To achieve this, the provider should draw up a detailed network diagram, including the LAN and WAN (wide area network) – to understand traffic flows; networking devices like routers and switches – for monitoring and management; and the lengths of cables and circuits – to ensure strong signal propagation. A prolonged "soak test" will reveal the success or otherwise of an installation.

voip

Network infrastructure – access

The IP-based access network of the enterprise must be adequately provisioned to handle voice, and also dedicated to voice traffic. Quite often, the access portion of the network will be a copper-based ADSL line.

Unlike dedicated leased lines (Diginet circuits in South Africa), DSL offers only a "best-effor" service. In such cases, the ADSL network over which the VoIP service runs must feature "un-contended" (dedicated) capacity, provided in the form of "IP connect" capacity – a service from Telkom, the South African telco operator – to VoIP providers.

But even in cases where IP connect is in place, local ADSL exchanges may be over-subscribed. In such cases, no matter the quality assurance that has been implemented on the client’s side, VoIP traffic will suffer unless alternatives are sought to ADSL, or additional measures are taken to protect the voice traffic on it.

The alternative to ADSL in such a case is a leased line, which significantly increases cost for the sake of guaranteed quality. This will be offset by the benefits of VoIP, which include call cost savings, infrastructure rationalisation and VoIP’s feature benefits of enabling collaboration, unified communications and business process integration. If this alternative is out of financial range for the customer, QoS can be pursued on ADSL in other ways.

Applications and tools for enabling quality of service

A wide array of mechanisms is available to test for, enable and remediate VoIP quality. Depending on the provider’s own technology supply portfolio, these may include:

  • Network and software features such as jitter buffering.
  • End-to-end QoS, by ensuring that traffic is treated consistently across the network. There are various methods for achieving QoS, including bandwidth reservation, traffic shaping, various forms of queueing (such as first-in, first-out or priority queueing), preferential forwarding, IP fragmentation, policy management and various forms of prioritisation (such as virtual LANs, IP address prioritisation, port-based prioritisation, application and network service classes and priority bit sets).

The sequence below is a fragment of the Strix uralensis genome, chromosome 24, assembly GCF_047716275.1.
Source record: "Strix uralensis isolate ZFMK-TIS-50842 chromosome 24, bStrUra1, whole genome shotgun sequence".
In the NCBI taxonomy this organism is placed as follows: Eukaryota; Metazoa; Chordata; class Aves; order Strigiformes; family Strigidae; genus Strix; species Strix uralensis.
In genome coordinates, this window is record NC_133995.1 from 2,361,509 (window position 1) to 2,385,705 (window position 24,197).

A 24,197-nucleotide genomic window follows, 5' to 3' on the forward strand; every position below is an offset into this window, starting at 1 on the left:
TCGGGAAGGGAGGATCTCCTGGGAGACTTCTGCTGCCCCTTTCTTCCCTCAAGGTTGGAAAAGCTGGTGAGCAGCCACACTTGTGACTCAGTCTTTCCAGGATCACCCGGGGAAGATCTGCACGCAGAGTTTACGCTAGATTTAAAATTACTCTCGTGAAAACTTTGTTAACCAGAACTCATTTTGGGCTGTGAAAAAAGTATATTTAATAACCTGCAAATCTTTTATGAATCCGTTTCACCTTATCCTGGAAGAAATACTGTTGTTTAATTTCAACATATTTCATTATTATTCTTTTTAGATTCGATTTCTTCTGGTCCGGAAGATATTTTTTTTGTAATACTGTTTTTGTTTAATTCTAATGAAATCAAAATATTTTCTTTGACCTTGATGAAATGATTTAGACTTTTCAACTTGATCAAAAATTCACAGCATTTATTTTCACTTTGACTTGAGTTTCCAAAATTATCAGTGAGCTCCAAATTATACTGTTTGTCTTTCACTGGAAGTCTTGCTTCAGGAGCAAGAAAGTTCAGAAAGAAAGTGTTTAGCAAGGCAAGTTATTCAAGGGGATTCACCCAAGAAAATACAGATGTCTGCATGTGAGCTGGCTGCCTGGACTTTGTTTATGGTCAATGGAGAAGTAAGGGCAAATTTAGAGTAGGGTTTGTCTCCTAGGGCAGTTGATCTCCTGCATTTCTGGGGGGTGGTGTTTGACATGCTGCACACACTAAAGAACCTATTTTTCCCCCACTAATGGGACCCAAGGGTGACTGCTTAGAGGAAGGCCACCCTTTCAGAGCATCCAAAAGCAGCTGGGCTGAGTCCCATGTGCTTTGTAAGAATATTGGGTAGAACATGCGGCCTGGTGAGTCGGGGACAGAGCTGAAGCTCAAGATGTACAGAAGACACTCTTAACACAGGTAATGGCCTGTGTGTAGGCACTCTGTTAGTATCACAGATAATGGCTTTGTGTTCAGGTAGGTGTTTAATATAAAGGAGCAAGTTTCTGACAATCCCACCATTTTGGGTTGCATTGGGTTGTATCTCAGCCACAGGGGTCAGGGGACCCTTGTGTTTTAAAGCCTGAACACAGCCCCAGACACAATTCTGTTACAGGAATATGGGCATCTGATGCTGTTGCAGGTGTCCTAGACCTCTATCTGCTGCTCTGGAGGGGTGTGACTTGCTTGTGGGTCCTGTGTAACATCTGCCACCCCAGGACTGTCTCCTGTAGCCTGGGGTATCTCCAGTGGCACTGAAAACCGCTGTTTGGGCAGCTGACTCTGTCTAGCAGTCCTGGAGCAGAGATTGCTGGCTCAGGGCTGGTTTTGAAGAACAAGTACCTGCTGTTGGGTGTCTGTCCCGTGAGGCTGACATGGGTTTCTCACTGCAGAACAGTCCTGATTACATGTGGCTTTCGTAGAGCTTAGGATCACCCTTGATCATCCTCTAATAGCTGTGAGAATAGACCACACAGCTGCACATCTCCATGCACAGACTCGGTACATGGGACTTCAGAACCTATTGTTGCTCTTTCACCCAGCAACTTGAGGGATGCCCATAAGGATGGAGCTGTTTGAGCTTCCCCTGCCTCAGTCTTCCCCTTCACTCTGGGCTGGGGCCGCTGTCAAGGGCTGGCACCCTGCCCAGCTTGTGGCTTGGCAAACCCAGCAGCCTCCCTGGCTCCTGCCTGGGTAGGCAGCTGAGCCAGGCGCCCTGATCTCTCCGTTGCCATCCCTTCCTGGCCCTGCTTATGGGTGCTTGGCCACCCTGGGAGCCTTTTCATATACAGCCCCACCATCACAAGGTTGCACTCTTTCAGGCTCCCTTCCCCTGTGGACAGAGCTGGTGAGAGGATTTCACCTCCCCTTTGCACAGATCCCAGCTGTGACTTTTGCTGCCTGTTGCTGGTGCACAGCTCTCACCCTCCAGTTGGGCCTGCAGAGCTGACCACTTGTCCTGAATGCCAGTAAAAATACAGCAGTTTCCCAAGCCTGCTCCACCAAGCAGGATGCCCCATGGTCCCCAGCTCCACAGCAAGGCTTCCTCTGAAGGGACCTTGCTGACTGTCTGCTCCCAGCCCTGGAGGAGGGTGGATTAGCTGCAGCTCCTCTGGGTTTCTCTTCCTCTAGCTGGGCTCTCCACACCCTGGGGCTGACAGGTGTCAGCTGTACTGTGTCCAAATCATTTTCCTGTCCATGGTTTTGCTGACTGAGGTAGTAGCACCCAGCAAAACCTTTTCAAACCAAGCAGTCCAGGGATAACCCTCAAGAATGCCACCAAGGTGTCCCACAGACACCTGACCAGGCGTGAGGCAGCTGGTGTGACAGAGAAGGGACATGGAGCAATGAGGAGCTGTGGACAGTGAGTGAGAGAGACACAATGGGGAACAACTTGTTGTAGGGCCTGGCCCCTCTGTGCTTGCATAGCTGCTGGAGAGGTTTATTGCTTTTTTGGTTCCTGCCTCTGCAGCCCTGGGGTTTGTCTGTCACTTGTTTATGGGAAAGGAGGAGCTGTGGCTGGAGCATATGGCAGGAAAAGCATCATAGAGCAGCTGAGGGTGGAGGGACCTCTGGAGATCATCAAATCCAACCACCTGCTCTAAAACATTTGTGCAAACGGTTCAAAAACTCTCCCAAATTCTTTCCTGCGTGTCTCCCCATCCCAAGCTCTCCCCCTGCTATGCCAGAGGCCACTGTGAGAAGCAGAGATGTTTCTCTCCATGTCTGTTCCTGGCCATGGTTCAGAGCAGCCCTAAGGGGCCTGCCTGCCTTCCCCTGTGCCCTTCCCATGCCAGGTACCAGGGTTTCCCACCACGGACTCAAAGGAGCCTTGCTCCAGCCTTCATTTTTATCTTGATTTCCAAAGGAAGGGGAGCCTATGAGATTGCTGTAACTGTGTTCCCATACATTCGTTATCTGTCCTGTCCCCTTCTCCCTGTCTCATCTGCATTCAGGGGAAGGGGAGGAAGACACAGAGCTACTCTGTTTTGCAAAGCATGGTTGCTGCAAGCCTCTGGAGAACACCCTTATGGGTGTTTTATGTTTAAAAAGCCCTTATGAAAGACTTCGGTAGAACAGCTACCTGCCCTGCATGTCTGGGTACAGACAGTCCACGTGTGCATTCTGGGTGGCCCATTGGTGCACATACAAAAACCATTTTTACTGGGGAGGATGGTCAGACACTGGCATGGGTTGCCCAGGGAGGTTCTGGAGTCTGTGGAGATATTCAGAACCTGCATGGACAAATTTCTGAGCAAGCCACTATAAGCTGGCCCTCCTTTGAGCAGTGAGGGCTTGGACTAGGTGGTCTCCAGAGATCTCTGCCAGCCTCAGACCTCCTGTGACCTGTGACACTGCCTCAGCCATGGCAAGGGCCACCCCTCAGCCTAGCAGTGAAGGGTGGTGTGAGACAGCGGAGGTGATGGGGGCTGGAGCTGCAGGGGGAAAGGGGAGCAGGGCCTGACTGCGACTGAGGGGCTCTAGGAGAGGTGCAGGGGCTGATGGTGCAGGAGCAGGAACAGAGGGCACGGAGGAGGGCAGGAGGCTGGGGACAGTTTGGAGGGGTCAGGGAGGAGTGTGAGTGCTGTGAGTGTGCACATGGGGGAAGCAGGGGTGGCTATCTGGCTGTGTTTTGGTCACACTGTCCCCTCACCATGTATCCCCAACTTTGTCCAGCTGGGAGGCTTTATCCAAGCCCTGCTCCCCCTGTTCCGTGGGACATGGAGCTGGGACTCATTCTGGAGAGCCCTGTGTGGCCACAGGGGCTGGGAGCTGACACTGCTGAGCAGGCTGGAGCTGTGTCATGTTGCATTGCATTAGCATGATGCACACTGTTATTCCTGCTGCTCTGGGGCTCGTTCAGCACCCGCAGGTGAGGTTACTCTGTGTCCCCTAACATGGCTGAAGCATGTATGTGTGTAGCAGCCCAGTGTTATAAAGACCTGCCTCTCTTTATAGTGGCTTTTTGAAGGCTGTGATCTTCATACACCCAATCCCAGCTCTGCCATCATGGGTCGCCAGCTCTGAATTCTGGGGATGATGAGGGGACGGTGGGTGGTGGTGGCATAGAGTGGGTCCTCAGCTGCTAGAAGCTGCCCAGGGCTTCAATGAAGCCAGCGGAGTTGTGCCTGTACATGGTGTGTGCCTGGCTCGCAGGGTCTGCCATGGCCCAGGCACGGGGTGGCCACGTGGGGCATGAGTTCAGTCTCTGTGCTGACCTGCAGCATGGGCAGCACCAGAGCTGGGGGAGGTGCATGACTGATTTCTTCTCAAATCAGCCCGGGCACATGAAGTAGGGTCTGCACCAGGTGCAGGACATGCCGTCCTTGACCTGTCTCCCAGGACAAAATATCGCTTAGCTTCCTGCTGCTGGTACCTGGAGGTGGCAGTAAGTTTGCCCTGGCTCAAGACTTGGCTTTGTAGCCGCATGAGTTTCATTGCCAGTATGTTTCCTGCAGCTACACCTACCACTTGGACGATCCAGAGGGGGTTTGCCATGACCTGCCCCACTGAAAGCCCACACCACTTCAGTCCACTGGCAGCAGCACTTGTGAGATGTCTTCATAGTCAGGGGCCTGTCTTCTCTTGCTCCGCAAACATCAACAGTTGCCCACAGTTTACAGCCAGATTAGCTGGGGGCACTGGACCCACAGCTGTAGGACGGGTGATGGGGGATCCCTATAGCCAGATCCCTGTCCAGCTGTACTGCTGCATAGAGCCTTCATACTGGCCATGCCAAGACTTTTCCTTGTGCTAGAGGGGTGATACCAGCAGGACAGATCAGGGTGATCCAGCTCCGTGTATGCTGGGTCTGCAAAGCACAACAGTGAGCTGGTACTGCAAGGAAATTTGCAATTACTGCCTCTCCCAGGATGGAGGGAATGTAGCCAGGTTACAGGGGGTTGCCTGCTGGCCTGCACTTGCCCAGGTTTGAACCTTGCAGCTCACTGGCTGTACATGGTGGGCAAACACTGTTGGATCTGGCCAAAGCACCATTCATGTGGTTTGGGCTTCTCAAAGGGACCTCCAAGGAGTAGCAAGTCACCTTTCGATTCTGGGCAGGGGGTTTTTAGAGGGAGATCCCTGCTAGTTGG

• Special protocols to rearrange packets into the correct order once they reach their destination
  • QoS applications providing fully-redundant VoIP channels.

Managed service

In addition, a managed service, while not strictly speaking a quality-enhancing feature, can be effective in countering quality problems. VoIP providers should manage the entire service – from customer premises equipment through to the hosted PBX solution, if any.

VoIP quality solution: ViBE by VoIPex

VoIP call quality degrades quickly over low-bandwidth links, and lines can easily become over-subscribed. In countries such as South Africa, where bandwidth is at a premium, unchecked acquisition of more capacity will nullify the biggest benefit of VoIP – cost savings. Solutions that streamline traffic rather than drive up the cost of bandwidth are therefore in high demand. While compression can be one component to an overall solution, significant compression can also reduce call quality.

ViBE from VoIPex is gaining widespread recognition in South Africa and abroad. Its ability to strip away unnecessary data from voice packets has manifold benefits – both as a QoS and redundancy application.

How ViBE works

ViBE prioritises voice calls by stripping away unnecessary data overhead in packets (as much as 80% of a packet). In this way the technology allows sending an unprecedented number of VoIP calls over a data network (ADSL, 3G, wireless, ISDN or satellite). This happens within a dedicated voice connection over a data link, meaning VoIP calls are "insulated" from interference of non-voice data, avoiding typical problems such as jitter and latency. At the same time, non-voice data outside this dedicated connection is allowed to flow freely. ViBE calls are therefore always of business class quality without compromising other data activities.

Without ViBE, three to four voice calls can be carried over an ADSL link with 256 K uplink speed (with voice being full duplex the maximum speed available for voice is the uplink speed). With ViBE on a standard ADSL line with 256 Kbps upload speed, 28 coexistent calls along with other data – such as email and web browsing – are possible. With multiple IP link bonding, this can be doubled.

IP-based voice communication for business use has made aggressive strides forward while overcoming some of its past barriers and misconceptions. Today, VoIP technology coupled with a quality-of-service enabled network can provide businesses with enterprise-grade reliability and high-definition voice quality at a lower cost.